AN ANGEL REMEMBERED

The word tragic could not even begin to describe the fatal event of March 5, 1963. On that day, country music legend Patsy Cline -- along with fellow stars Cowboy Copas and Hawkshaw Hawkins, and Patsy's manager Randy Hughes -- died in a plane crash near Camden, Tenn.

Patsy was only 30 at the time of the accident and well on her way to superstardom. She had established herself as the top female star in country music, reaching No. 1 in 1961 with her most famous song, "I Fall To Pieces," and the following year with "She's Got You."

Perhaps more important, in ways that wouldn't be fully realized until later, Patsy helped blaze a trail for other female singers to become an integral part of the male-dominated music industry.

"She opened the doors for all of us," notes Loretta Lynn. Loretta counts herself amont the many stars -- including Dottie West, Reba McEntire and Trisha Yearwood -- who were influenced by Patsy's emotional "crying" style of singing.

Patsy broke down the doors by busting stereotypes. She favored gowns and cocktail dresses instead of the standard cowgirl wardrobe. And she was a feisty type who wasn[t afraid to lock horns with record executives -- unheard of for women of that era.

"Patsy seemed to be the first woman in country music who didn't care what anybody said," declares Trisha Yearwood. "She definitely broke some rules."

Patsy's rough exterior evolved from a tough childhood. Born Virginia Patterson Hensley, Sept. 8, 1932, in Winchester, Va., Patsy wanted to be an entertainer from an early age. Her voice, she believed, would be her ticket up the ladder and out of Winchester.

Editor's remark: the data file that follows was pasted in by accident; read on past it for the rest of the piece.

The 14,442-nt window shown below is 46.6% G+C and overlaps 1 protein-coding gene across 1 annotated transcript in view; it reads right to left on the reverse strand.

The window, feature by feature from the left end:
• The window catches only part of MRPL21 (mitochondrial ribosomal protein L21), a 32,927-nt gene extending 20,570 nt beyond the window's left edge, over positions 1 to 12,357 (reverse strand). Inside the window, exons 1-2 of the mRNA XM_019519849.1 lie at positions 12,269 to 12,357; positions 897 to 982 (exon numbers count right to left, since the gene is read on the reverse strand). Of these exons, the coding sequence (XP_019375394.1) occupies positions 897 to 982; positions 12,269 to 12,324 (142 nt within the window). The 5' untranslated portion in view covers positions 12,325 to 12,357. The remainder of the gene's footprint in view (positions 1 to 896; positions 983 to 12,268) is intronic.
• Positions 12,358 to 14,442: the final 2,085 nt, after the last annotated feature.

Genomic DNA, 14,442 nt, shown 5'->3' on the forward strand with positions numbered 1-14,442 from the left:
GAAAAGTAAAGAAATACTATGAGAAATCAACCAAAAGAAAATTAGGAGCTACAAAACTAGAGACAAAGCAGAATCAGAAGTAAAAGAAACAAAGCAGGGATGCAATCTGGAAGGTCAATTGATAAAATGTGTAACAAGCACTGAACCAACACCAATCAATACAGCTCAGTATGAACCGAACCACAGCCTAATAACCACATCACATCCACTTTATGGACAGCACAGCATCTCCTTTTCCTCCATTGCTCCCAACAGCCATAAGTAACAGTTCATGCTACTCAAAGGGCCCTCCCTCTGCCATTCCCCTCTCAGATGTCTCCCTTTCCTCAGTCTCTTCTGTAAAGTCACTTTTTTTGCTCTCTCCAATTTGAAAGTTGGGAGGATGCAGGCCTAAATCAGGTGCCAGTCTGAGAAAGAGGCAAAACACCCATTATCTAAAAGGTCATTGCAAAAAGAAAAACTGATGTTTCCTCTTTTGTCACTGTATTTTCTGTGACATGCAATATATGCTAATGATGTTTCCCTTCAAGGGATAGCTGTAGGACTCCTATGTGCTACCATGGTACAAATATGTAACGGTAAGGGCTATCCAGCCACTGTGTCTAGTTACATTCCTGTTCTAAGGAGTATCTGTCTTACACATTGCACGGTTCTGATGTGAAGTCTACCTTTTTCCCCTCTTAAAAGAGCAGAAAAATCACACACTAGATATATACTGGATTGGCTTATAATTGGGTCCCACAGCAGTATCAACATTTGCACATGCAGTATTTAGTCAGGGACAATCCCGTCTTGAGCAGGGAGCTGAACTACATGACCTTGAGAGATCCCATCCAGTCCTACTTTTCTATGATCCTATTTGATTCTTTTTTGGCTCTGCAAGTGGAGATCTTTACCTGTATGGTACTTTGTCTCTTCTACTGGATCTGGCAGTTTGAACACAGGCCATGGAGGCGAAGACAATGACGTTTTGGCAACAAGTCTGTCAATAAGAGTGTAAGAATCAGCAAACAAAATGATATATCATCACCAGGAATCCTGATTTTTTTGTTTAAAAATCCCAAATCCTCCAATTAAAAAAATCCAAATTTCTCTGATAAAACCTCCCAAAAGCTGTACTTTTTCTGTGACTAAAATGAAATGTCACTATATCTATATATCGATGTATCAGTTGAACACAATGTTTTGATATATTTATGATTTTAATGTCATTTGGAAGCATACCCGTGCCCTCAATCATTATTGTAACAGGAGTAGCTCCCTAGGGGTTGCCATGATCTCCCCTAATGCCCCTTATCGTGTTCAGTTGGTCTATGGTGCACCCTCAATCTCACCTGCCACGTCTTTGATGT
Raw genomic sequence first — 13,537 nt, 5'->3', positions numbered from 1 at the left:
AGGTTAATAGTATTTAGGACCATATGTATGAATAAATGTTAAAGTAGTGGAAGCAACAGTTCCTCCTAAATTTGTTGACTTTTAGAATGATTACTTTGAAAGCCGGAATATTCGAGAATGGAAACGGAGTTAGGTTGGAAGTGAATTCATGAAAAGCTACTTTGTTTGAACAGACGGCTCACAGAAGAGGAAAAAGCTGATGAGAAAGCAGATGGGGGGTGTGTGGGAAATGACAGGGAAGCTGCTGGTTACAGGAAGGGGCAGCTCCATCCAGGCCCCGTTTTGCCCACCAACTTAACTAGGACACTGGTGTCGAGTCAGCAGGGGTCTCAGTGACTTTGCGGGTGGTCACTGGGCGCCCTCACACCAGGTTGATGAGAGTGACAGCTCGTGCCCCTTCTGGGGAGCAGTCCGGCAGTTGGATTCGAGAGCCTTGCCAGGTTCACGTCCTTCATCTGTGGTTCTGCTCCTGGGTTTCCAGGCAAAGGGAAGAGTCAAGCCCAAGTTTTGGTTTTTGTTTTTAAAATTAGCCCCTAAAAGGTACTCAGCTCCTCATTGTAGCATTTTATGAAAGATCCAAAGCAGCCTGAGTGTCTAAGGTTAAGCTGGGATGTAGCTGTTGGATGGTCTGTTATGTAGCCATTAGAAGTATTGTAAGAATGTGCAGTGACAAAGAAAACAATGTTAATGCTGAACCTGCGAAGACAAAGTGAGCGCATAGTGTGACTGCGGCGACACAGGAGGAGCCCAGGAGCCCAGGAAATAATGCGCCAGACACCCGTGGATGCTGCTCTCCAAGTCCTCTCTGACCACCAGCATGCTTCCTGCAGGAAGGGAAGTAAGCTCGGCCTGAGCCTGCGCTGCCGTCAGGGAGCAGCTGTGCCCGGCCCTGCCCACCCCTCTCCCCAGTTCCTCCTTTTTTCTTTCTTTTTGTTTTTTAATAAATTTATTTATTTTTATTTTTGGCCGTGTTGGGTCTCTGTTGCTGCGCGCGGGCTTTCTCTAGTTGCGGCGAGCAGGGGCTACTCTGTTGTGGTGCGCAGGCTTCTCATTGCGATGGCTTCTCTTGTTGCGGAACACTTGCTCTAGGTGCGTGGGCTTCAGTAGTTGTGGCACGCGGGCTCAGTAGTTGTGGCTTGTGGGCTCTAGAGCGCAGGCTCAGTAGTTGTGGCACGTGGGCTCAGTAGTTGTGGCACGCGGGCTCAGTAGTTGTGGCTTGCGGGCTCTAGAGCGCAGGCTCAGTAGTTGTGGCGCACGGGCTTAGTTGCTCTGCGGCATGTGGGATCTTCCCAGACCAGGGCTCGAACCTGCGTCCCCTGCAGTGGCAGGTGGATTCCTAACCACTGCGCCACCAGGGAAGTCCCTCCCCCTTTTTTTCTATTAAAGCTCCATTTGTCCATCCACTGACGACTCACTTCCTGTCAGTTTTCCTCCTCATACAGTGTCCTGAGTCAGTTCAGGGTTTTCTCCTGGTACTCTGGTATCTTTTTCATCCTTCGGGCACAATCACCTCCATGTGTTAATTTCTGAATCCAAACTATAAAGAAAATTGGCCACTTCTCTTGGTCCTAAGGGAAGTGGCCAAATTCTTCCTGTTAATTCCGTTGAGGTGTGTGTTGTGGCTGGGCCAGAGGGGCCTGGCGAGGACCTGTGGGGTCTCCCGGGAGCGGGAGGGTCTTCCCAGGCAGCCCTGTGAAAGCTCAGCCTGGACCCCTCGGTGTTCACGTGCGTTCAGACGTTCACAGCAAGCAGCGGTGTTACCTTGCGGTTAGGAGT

But family problems put any dreams of stardom on hold. While Patsy was still in high school, her father deserted the family. To help support her mother, 15-year-old Patsy quit high school and took any job she could find -- working at a drug store, the Greyhound bus station, even a chicken factory.

In 1957, she got the break of a lifetime -- an appearance on Arthur Godfrey's Talent Scouts, a weekly talent competition that was one of TV' most-watched shows.

Patsy performed "Walkin' After Midnight," and the audience reaction was overwhelming. The "applause meter" that appeared on the nation's TV screens registered at the highest end of the scale.

That eventually led to another turning point in her career -- a No. 1 hit with "I Fall To Pieces" in 1961. That song -- crafted with a lush orchestra and a stirring string section -- became the first of many pop-country crossovers that Patsy would record, including "Crazy" and "She's Got You."

Ironically, it was never Patsy's desire to be the crossover queen. "She absolutely hated being made into a pop star," says Ellis Nassour, author of the recently revised biography Honky Tonk Angel: The Intimate Story of Patsy Cline.

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